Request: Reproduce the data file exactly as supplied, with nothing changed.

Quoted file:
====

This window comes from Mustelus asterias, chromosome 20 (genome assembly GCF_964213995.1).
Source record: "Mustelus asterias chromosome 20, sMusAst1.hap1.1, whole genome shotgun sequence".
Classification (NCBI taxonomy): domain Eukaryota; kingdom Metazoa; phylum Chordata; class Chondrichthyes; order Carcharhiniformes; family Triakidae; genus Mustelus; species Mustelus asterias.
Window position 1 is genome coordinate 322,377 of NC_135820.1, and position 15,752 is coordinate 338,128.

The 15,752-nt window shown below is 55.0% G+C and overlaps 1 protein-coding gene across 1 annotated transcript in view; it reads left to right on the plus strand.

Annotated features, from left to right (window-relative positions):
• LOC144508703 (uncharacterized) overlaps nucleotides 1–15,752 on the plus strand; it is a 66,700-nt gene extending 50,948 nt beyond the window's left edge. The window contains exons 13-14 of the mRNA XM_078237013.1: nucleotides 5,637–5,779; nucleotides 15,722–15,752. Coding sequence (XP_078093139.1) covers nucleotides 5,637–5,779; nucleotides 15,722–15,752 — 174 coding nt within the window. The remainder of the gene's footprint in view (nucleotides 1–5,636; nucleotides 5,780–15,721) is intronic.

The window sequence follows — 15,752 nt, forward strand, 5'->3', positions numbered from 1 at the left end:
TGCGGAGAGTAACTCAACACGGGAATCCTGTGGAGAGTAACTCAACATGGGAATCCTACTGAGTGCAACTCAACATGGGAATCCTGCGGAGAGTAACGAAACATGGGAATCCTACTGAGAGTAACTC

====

This window comes from Mustelus asterias, chromosome 20 (genome assembly GCF_964213995.1).
Source record: "Mustelus asterias chromosome 20, sMusAst1.hap1.1, whole genome shotgun sequence".
Classification (NCBI taxonomy): domain Eukaryota; kingdom Metazoa; phylum Chordata; class Chondrichthyes; order Carcharhiniformes; family Triakidae; genus Mustelus; species Mustelus asterias.
Window position 1 is genome coordinate 322,377 of NC_135820.1, and position 15,752 is coordinate 338,128.

The 15,752-nt window shown below is 55.0% G+C and overlaps 1 protein-coding gene across 1 annotated transcript in view; it reads left to right on the plus strand.

Annotated features, from left to right (window-relative positions):
• LOC144508703 (uncharacterized) overlaps nucleotides 1–15,752 on the plus strand; it is a 66,700-nt gene extending 50,948 nt beyond the window's left edge. The window contains exons 13-14 of the mRNA XM_078237013.1: nucleotides 5,637–5,779; nucleotides 15,722–15,752. Coding sequence (XP_078093139.1) covers nucleotides 5,637–5,779; nucleotides 15,722–15,752 — 174 coding nt within the window. The remainder of the gene's footprint in view (nucleotides 1–5,636; nucleotides 5,780–15,721) is intronic.

The window sequence follows — 15,752 nt, forward strand, 5'->3', positions numbered from 1 at the left end:
TGCGGAGAGTAACTCAACACGGGAATCCTGTGGAGAGTAACTCAACATGGGAATCCTACTGAGTGCAACTCAACATGGGAATCCTGCGGAGAGTAACGAAACATGGGAATCCTACTGAGAGTAACTC